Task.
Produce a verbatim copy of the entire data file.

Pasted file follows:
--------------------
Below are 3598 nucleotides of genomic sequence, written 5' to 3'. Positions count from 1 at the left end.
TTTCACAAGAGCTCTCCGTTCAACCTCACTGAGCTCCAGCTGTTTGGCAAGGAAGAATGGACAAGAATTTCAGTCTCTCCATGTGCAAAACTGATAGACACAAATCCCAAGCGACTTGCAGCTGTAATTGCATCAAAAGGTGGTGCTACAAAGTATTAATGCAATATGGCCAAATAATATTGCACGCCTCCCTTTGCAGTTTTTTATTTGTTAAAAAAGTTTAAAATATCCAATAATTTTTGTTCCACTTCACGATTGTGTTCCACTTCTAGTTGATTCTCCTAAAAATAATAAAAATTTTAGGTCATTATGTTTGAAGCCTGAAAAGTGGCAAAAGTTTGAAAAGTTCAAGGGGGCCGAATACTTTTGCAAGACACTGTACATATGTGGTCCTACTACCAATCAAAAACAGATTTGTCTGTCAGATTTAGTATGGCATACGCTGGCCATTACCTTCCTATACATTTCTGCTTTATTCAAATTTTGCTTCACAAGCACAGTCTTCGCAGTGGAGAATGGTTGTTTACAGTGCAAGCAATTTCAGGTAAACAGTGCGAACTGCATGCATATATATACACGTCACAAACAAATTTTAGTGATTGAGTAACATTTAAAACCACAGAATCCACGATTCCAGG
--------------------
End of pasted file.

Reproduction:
Below are 3598 nucleotides of genomic sequence, written 5' to 3'. Positions count from 1 at the left end.
TTTCACAAGAGCTCTCCGTTCAACCTCACTGAGCTCCAGCTGTTTGGCAAGGAAGAATGGACAAGAATTTCAGTCTCTCCATGTGCAAAACTGATAGACACAAATCCCAAGCGACTTGCAGCTGTAATTGCATCAAAAGGTGGTGCTACAAAGTATTAATGCAATATGGCCAAATAATATTGCACGCCTCCCTTTGCAGTTTTTTATTTGTTAAAAAAGTTTAAAATATCCAATAATTTTTGTTCCACTTCACGATTGTGTTCCACTTCTAGTTGATTCTCCTAAAAATAATAAAAATTTTAGGTCATTATGTTTGAAGCCTGAAAAGTGGCAAAAGTTTGAAAAGTTCAAGGGGGCCGAATACTTTTGCAAGACACTGTACATATGTGGTCCTACTACCAATCAAAAACAGATTTGTCTGTCAGATTTAGTATGGCATACGCTGGCCATTACCTTCCTATACATTTCTGCTTTATTCAAATTTTGCTTCACAAGCACAGTCTTCGCAGTGGAGAATGGTTGTTTACAGTGCAAGCAATTTCAGGTAAACAGTGCGAACTGCATGCATATATATACACGTCACAAACAAATTTTAGTGATTGAGTAACATTTAAAACCACAGAATCCACGATTCCAGG